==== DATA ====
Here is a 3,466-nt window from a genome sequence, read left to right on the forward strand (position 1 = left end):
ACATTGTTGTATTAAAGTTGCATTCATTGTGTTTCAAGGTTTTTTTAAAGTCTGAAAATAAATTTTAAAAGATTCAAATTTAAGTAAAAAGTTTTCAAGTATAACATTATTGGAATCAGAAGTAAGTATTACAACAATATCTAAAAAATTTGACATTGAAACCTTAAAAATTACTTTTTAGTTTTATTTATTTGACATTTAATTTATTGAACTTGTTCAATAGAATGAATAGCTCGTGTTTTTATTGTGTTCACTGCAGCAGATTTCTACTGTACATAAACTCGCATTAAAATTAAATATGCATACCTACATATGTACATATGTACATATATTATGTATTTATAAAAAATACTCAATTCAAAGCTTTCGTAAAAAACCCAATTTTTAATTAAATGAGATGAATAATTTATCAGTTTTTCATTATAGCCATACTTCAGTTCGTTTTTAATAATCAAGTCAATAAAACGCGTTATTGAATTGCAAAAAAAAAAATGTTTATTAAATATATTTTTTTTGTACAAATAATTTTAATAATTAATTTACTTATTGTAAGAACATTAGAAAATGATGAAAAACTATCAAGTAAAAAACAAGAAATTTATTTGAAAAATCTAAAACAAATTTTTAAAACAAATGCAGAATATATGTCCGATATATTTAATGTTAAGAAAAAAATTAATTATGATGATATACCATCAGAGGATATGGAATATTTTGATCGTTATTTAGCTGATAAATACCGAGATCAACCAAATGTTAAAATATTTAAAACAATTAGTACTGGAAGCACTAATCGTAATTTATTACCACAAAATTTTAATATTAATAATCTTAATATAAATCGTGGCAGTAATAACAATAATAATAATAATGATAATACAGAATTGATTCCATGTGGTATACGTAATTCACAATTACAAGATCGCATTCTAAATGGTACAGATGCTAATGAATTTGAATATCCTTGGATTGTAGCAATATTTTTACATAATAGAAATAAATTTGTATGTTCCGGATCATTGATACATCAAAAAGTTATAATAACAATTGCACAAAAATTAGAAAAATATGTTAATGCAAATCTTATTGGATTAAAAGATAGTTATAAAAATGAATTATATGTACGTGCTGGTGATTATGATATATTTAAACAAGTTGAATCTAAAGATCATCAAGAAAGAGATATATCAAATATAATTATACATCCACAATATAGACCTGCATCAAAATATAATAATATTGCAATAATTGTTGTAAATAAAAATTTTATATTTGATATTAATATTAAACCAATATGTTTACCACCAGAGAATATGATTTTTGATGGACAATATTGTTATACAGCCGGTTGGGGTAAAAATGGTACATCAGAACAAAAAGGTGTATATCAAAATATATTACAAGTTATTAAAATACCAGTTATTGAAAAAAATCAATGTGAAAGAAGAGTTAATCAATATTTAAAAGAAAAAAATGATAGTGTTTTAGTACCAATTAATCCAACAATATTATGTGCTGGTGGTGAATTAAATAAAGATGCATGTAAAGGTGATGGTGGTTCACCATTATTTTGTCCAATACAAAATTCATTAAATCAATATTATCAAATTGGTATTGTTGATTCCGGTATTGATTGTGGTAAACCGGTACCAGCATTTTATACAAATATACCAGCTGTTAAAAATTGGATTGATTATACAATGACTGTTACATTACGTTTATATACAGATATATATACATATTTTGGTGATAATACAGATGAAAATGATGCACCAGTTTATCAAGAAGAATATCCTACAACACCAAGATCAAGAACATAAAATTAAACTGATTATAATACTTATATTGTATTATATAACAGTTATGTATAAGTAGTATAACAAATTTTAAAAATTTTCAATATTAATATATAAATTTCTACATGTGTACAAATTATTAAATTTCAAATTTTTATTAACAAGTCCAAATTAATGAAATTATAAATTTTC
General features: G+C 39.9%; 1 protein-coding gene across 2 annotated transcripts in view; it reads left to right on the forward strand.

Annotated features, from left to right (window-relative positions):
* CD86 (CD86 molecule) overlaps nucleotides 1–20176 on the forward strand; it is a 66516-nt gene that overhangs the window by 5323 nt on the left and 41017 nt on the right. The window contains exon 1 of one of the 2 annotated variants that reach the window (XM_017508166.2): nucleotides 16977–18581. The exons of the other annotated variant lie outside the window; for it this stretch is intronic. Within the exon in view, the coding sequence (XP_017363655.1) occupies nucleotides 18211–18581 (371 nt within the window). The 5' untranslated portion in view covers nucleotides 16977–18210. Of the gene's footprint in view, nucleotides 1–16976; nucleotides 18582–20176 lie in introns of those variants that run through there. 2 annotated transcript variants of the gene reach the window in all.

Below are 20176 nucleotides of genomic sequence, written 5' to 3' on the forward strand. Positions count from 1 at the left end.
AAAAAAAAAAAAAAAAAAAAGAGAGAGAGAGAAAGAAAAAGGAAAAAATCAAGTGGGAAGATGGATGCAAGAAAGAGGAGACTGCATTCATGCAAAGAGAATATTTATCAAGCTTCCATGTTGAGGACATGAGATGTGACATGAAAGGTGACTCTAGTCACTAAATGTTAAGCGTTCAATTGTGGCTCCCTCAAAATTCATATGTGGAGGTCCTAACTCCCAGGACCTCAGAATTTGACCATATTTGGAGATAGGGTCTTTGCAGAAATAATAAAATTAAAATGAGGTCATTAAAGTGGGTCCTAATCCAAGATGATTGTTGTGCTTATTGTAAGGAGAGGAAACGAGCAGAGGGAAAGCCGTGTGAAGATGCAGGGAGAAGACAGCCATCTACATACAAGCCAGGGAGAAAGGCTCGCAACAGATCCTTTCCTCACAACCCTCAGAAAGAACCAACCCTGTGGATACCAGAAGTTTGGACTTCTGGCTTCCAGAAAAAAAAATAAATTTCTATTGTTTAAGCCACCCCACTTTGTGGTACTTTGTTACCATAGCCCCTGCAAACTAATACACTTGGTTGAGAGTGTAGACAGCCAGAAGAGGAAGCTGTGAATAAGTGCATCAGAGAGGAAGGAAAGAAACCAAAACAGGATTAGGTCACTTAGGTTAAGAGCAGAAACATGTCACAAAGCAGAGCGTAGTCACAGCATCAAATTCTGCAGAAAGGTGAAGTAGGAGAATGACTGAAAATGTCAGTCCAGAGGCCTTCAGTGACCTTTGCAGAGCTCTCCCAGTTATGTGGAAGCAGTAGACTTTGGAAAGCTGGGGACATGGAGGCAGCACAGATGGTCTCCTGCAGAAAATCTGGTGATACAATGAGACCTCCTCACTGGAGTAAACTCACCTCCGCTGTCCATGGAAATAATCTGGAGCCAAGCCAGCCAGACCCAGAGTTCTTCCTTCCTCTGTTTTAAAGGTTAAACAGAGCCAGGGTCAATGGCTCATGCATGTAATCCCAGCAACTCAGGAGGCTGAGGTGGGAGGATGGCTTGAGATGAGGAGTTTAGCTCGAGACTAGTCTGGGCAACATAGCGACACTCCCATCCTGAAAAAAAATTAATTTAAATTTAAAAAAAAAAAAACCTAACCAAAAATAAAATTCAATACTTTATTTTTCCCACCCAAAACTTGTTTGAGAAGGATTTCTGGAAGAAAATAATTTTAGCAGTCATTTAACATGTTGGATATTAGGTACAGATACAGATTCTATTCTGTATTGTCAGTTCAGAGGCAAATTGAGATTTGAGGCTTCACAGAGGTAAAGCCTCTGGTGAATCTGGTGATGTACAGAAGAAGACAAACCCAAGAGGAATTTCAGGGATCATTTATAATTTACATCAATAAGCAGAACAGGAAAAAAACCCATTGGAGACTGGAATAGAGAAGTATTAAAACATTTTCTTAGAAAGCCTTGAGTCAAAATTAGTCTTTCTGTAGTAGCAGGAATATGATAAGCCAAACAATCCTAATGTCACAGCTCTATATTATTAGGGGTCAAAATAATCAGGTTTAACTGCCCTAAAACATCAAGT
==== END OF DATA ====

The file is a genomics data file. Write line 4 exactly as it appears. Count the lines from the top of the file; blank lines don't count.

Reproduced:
Annotated features, from left to right (window-relative positions):